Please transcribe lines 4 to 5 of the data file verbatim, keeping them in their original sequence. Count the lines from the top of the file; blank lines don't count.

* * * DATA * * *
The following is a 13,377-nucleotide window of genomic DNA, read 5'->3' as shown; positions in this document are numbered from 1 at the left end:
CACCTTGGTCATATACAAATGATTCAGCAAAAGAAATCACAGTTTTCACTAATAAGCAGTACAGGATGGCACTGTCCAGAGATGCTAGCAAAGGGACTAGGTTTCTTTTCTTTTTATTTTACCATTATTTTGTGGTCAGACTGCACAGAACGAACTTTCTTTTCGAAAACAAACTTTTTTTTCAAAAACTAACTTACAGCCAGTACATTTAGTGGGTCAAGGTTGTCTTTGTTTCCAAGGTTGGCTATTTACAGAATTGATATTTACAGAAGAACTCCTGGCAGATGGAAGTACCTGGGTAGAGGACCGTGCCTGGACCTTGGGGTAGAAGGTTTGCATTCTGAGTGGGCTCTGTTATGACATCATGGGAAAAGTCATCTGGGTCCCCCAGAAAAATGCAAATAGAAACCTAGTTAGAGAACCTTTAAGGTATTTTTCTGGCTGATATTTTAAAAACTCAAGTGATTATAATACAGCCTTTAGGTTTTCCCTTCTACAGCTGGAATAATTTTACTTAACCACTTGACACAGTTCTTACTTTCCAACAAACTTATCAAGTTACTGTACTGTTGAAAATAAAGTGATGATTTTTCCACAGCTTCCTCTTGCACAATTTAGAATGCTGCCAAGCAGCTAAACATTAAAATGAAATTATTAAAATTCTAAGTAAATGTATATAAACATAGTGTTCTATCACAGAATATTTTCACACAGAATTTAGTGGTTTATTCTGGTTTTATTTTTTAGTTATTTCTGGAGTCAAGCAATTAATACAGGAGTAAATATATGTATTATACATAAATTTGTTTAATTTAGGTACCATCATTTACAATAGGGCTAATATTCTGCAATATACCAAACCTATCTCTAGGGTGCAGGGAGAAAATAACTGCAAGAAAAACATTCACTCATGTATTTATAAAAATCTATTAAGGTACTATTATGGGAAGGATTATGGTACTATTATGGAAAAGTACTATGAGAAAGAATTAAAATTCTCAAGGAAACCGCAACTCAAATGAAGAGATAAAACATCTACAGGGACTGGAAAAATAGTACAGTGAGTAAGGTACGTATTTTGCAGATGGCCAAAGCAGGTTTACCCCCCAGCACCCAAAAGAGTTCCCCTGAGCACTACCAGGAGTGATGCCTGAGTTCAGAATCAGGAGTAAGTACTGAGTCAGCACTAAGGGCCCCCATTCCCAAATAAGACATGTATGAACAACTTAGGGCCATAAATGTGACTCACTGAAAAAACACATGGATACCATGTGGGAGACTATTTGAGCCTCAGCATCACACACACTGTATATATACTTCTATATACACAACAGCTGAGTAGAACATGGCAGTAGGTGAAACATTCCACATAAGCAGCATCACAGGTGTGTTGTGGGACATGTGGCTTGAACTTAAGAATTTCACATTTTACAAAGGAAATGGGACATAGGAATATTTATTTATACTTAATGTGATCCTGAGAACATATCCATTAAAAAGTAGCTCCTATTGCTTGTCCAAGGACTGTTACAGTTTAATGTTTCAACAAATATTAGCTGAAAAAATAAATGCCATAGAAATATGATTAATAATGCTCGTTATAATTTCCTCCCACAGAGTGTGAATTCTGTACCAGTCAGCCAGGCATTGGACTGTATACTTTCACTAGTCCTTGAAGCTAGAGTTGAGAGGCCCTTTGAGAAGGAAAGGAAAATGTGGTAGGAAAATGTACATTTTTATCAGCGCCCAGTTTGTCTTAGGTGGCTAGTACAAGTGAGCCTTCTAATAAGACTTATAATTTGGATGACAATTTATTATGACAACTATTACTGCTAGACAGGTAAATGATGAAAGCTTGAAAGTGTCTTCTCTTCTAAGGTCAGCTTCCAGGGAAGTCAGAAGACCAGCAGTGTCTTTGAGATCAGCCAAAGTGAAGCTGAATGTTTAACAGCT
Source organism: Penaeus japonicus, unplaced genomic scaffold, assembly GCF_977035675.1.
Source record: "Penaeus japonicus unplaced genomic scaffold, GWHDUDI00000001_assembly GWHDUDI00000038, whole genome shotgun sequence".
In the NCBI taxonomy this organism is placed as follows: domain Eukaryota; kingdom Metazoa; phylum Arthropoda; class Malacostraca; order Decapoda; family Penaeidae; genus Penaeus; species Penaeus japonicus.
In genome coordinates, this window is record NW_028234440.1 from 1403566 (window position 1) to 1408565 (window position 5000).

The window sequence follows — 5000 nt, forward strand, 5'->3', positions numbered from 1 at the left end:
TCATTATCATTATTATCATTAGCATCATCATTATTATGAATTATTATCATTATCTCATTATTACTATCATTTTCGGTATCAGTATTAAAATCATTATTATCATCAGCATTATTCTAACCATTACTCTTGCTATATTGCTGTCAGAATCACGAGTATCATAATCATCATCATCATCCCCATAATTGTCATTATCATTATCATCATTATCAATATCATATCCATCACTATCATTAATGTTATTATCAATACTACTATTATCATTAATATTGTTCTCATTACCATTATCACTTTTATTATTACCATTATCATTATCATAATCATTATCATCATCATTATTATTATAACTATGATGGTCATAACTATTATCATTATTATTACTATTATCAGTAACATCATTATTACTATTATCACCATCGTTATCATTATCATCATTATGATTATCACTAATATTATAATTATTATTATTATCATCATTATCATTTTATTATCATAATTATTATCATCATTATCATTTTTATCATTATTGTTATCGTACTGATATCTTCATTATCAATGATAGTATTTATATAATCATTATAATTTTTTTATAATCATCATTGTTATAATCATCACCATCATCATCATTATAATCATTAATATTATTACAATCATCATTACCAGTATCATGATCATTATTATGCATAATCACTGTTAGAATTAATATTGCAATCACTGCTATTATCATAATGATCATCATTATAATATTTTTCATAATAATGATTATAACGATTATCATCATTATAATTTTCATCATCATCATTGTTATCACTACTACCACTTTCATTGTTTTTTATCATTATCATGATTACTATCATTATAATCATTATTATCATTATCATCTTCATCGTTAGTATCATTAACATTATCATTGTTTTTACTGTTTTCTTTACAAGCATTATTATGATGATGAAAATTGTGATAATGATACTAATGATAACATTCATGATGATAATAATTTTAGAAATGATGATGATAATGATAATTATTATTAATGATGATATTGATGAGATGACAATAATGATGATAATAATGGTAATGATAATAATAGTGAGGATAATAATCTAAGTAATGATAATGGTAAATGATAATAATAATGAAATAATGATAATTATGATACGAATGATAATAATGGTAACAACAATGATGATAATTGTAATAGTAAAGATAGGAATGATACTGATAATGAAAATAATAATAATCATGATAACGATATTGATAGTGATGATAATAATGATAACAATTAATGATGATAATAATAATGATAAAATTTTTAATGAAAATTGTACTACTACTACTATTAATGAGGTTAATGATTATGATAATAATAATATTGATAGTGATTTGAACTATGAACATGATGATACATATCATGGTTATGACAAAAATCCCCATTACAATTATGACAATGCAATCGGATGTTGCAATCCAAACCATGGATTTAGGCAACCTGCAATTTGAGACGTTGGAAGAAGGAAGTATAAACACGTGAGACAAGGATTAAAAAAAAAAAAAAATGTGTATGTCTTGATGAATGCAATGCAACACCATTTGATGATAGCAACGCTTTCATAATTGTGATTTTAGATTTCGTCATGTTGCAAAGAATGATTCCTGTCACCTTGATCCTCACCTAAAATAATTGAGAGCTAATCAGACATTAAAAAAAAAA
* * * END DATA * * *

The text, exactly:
Source record: "Penaeus japonicus unplaced genomic scaffold, GWHDUDI00000001_assembly GWHDUDI00000038, whole genome shotgun sequence".
In the NCBI taxonomy this organism is placed as follows: domain Eukaryota; kingdom Metazoa; phylum Arthropoda; class Malacostraca; order Decapoda; family Penaeidae; genus Penaeus; species Penaeus japonicus.